On Tuesday, the Florida Senate Health Policy Committee unanimously approved a bill that will fast track the state’s medical marijuana program. The new bill expands upon the number of illnesses that qualify for medical marijuana. The expanded list includes HIV, epilepsy, ALS, multiple sclerosis, and Parkinson’s disease. The bill also quadruples the number of organizations that can dispense medical marijuana in the state.
Still not enough
Anneliese Clark has been a major voice in Florida’s battle for legal medical marijuana. Her 10-year old daughter, Christina, takes a liquid form of medical marijuana twice a day to treat intractable epilepsy. Clark had to take Christina to California for the treatment.
“Technically I am a criminal, because I chose to save my child rather than watch her suffer,” Clark said.
Clark is not satisfied with the language used in the legislation passed by the Senate committee. The bill says that patients must exhaust all other treatments before turning to medical marijuana.
“We’ve done that and it’s left my daughter crippled, on a feeding tube, and I have millions of dollars in medical bills from trying all those things,” Clark said after the hearing.
Clark also said that the state needs to allow higher levels of THC or the drug will not help patients like her daughter.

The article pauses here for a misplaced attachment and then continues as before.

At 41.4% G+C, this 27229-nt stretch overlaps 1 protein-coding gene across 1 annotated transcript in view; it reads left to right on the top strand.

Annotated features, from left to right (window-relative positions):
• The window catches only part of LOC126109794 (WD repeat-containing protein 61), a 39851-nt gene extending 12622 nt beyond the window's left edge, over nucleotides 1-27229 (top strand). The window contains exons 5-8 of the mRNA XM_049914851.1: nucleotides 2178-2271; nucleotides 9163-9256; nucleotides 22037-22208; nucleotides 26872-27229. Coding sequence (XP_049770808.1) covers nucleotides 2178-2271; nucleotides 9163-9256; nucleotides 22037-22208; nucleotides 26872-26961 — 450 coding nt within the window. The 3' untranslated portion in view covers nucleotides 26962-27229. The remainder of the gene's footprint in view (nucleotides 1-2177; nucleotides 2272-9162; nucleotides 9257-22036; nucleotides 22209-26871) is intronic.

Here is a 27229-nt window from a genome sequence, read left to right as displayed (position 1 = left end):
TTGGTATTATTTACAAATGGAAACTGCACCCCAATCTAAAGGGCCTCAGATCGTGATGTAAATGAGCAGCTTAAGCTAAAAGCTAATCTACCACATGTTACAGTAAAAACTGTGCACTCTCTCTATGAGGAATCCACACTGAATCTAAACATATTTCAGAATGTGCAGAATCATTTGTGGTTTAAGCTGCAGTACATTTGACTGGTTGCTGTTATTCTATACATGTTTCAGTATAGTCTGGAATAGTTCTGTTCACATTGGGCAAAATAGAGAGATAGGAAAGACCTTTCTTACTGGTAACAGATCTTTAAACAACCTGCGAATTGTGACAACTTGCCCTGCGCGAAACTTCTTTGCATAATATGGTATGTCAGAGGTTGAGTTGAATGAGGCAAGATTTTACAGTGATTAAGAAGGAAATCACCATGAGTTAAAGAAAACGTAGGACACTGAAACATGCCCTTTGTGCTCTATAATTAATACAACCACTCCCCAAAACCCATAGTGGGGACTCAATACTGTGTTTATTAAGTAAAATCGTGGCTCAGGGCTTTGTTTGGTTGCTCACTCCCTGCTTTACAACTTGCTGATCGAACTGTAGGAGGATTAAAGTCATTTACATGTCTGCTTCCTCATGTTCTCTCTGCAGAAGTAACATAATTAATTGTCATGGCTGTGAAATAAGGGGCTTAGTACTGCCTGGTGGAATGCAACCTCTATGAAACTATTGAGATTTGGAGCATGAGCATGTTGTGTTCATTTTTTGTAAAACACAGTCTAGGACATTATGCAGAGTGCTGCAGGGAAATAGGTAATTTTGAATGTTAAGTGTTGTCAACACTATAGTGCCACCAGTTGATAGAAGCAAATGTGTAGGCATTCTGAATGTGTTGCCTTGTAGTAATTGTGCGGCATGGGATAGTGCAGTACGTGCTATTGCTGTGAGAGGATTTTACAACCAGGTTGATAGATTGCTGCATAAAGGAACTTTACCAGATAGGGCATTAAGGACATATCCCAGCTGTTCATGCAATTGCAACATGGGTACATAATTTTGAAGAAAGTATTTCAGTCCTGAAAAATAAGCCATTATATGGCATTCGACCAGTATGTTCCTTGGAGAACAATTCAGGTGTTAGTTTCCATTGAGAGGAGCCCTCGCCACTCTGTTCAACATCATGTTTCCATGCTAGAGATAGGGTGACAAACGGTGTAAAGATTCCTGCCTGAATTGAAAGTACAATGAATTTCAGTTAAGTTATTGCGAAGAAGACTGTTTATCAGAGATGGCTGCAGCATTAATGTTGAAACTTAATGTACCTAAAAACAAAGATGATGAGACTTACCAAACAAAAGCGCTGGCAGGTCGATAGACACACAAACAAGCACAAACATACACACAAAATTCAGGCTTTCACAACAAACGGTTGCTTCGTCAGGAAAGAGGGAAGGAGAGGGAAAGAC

“The politicians didn’t decide how much Tylenol I can take they shouldn’t decide how much cannabinoid therapy you can take either,” Clark said.
More conditions need access to medical marijuana
A number of critics have said the legislation is still too limited when it comes to the number of conditions that qualify for medical marijuana. Critics have said that the list of conditions should be much longer.
Clark thinks that lawmakers need to get past the stigma associated with marijuana and she hopes they will listen to medical marijuana experts.
Clark said, “It’s a step forward in that the conversation is continuing. It’s not the end.”
Expect to see marijuana on the 2016 ballot
Orlando attorney John Morgan is getting ready to launch another campaign to legalize medical marijuana in Florida. The United For Care group has been actively gathering supporters, raising money, and collecting signatures to get medical marijuana on the 2016 ballot.
“We are preparing to get back on the ballot for 2016 and take this issue back to the voters because the elected officials are not doing their job,” said Ben Pollara, campaign manager for United For Care.
Medical marijuana almost passed during the 2014 election, but it fell short of the 60% needed as an amendment to the state constitution. Advocates expect to see much stronger support for medical marijuana before the November election. Marijuana support groups have been proactive in their efforts to legalize medical marijuana in Florida, which will pay off at the polls next year.